News / Middle East

Renewed Anti-Government Unrest Persists in Turkey

Demonstrators shout slogans during an anti-government protest in Istanbul's Kadikoy district Sept. 15, 2013.
Demonstrators shout slogans during an anti-government protest in Istanbul's Kadikoy district Sept. 15, 2013.
Dorian Jones
Istanbul is again witnessing anti-government protests. The unrest erupted last week following the death of demonstrator Ahmet Atakan in the provincial city of Hatay near the Syrian border.

The circumstances of the 22-year-old's death are in dispute. Police say he fell from a building but demonstrators say he was struck by a pepper gas canister.

Thousands of people gathered at different points across Istanbul to protest.

The largely peaceful protests were broken up by riot police using water cannons and pepper gas. Demonstrators retaliated by building barricades and setting fires in the streets to dissipate the effects of the gas. Security forces and the government have declared unlawful protests will be met with a firm response. However, the crackdown has led to further protests against police tactics.
 
Turkey clash - video clip

Turkey Clashes video clipi
X
September 16, 2013 12:43 PM
Turkey Clashes video clip

"These protests would never have got as big as they did if the police did not use the harsh techniques, with all the water cannons and pepper gas," said Yasemin Congar, a writer on Turkish affairs.
 
Thousands gathered Sunday in Istanbul’s Kadikoy district, the center of the Asian side of the city, to protest police tactics. The district is a stronghold of opponents of the ruling AK Party and has been the epicenter of the latest protests.
 
Sunday’s demonstration ended in violence, with police using water cannon, gas and rubber bullets. Local media report several people were injured.

The latest unrest follows the early summer nationwide anti-government protests across the country, against what demonstrators say is Prime Minster Erdogan's increasingly authoritarian style of governance. While the current protests are not on the scale of earlier protests, Erdogan is promising a firm response, claiming his government is a victim of a conspiracy.

"Those people who know that they cannot win at the ballot box set their hopes on the streets," Erdogan said. "We won’t allow democracy to be interrupted. Our youth will defend democracy and won’t allow a new September 12."
 
September 12 is the anniversary date of the 1980 military coup in Turkey, when the army intervened after years of political violence. But journalist Congar says rather than a conspiracy, the prime minister is facing an increasingly politicized section of Turkish society that feels alienated by the government.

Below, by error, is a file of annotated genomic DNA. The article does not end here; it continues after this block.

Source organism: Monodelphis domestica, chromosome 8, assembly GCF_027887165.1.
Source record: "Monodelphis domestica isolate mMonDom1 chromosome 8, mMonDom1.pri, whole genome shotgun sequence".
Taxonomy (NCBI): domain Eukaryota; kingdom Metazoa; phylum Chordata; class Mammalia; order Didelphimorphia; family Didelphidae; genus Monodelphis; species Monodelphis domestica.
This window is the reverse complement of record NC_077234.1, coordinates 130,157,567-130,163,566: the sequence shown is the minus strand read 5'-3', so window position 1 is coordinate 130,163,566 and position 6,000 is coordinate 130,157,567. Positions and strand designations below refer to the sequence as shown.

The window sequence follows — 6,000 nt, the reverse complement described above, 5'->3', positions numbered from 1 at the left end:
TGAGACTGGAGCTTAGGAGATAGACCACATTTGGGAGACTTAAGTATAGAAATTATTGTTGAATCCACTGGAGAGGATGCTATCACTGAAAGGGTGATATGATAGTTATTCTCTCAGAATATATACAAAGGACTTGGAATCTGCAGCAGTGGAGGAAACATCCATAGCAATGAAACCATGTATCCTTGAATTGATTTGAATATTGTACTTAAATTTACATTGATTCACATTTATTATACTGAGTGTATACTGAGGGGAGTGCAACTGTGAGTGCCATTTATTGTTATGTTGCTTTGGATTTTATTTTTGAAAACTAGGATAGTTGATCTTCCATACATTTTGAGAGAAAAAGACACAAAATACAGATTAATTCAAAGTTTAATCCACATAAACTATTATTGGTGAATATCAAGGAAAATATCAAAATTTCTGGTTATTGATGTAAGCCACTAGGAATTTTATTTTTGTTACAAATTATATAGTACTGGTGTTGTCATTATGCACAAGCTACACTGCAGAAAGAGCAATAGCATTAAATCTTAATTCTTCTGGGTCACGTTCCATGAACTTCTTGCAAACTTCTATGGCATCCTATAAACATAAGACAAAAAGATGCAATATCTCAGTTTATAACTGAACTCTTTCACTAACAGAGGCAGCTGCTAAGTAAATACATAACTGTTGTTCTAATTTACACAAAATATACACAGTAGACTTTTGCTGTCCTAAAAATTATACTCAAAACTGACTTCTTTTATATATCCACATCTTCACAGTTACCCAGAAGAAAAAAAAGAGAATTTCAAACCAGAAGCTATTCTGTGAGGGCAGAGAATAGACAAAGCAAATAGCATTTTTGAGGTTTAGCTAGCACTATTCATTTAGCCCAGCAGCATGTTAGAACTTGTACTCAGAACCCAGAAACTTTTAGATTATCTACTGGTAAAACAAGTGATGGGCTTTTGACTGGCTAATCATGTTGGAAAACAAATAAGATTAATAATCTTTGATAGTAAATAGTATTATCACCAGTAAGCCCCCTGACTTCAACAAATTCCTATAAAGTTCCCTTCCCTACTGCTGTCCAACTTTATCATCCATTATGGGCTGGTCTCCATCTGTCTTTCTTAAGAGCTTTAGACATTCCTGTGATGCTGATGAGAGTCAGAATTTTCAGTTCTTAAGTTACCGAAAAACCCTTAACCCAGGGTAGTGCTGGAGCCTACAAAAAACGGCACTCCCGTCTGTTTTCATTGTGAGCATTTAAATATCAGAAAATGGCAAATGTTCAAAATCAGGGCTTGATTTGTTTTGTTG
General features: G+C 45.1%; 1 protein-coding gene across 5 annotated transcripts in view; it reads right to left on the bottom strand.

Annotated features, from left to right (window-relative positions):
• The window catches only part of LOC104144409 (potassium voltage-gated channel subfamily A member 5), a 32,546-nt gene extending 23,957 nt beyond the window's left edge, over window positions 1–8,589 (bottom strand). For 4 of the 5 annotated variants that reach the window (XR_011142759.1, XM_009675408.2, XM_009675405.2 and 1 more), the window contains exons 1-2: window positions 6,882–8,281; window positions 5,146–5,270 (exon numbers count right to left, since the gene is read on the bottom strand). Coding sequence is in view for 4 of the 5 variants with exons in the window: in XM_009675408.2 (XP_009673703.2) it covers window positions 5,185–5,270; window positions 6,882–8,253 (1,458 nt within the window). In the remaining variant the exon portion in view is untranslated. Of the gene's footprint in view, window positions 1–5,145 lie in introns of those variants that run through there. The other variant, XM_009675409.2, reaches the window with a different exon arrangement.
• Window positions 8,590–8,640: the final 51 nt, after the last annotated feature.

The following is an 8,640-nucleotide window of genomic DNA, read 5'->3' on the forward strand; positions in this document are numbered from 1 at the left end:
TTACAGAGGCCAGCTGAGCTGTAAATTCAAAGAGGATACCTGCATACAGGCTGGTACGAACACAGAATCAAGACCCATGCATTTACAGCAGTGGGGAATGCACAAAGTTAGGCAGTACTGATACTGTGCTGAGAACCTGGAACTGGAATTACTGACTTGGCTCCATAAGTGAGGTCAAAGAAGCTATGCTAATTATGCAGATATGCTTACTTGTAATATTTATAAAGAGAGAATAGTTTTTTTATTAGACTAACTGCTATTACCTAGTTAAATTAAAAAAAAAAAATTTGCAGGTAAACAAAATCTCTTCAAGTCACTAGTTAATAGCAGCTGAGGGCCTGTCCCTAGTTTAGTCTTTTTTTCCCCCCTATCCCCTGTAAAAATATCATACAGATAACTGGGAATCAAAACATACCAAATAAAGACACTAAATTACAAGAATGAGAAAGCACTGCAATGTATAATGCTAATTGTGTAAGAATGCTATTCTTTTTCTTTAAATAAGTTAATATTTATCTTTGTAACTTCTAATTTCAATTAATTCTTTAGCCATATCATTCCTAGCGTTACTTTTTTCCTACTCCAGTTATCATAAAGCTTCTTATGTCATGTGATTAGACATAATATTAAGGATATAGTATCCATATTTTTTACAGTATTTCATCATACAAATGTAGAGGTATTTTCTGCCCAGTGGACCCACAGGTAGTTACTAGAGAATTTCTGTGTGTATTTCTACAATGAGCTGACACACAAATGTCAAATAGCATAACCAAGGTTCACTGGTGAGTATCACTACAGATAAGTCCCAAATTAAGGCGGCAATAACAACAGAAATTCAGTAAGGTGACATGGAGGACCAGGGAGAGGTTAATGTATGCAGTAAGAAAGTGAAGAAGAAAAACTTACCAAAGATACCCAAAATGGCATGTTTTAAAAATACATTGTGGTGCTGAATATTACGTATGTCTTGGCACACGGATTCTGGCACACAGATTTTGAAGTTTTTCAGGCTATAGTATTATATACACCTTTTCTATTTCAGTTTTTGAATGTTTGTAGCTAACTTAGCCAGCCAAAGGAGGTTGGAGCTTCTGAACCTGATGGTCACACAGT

"The people, especially in Istanbul, but also around the country, have seen that, yes they can go out and shout they will be heard and they will be heard around the world," Congar said. "And I think that’s a sense of empowerment and I don’t think they are going sit back and shut up when something challenges them."

But with the prime minister seeing the protestors as a threat to democracy rather than as people exercising their democratic rights, observers warn the current cycle of protests and crackdown by the security forces are likely to continue. Such a scenario could well be played out in an environment of electoral politics, with Turkey set to hold important local and presidential polls next year.

You May Like

Tired of Waiting, South Africans Demand Change ‘Now’

With chronic poverty and lack of basic services largely fueling recent xenophobic attacks, many in Rainbow Nation say it’s time for government to act More

Challenges Ahead for China's Development Plans in Pakistan

Planned $46 billion in energy and infrastructure investments in Pakistan are aimed at transforming the country into a regional hub for trade and investment More

Audio 'Forbidden City' Revisits Little Known Era of Asian-American Entertainment

Little-known chapter of entertainment history captured in 80s documentary is revisited in new digitally remastered format and book More

This forum has been closed.
Comment Sorting
Comments
     
by: Gen. K. H. from: Turkey
September 16, 2013 8:22 AM
Turkey has become a cruel repressive islamic regime. Why world does nothing??? why?? Muslim Brotherhood are taking over our country please see - they are killing us here. Turkey is a disaster about to implode
In Response

by: turk from: canada
September 16, 2013 10:34 AM
Brother, demonstration is the basic human right. But if everyone go to street, and waste of government resources (police, money of the Country), how can a country develop. Stop all unnecessary B$%#, and focus on for the development of Turkey.

Featured Videos

Your JavaScript is turned off or you have an old version of Adobe's Flash Player. Get the latest Flash player.
Study: Insecticide Damaging Wild Bee Populationsi
X
April 24, 2015 10:13 PM
A popular but controversial type of insecticide is damaging important wild bee populations, according to a new study. VOA’s Steve Baragona has more.
Video

Video Study: Insecticide Damaging Wild Bee Populations

A popular but controversial type of insecticide is damaging important wild bee populations, according to a new study. VOA’s Steve Baragona has more.
Video

Video Data Servers Could Heat Private Homes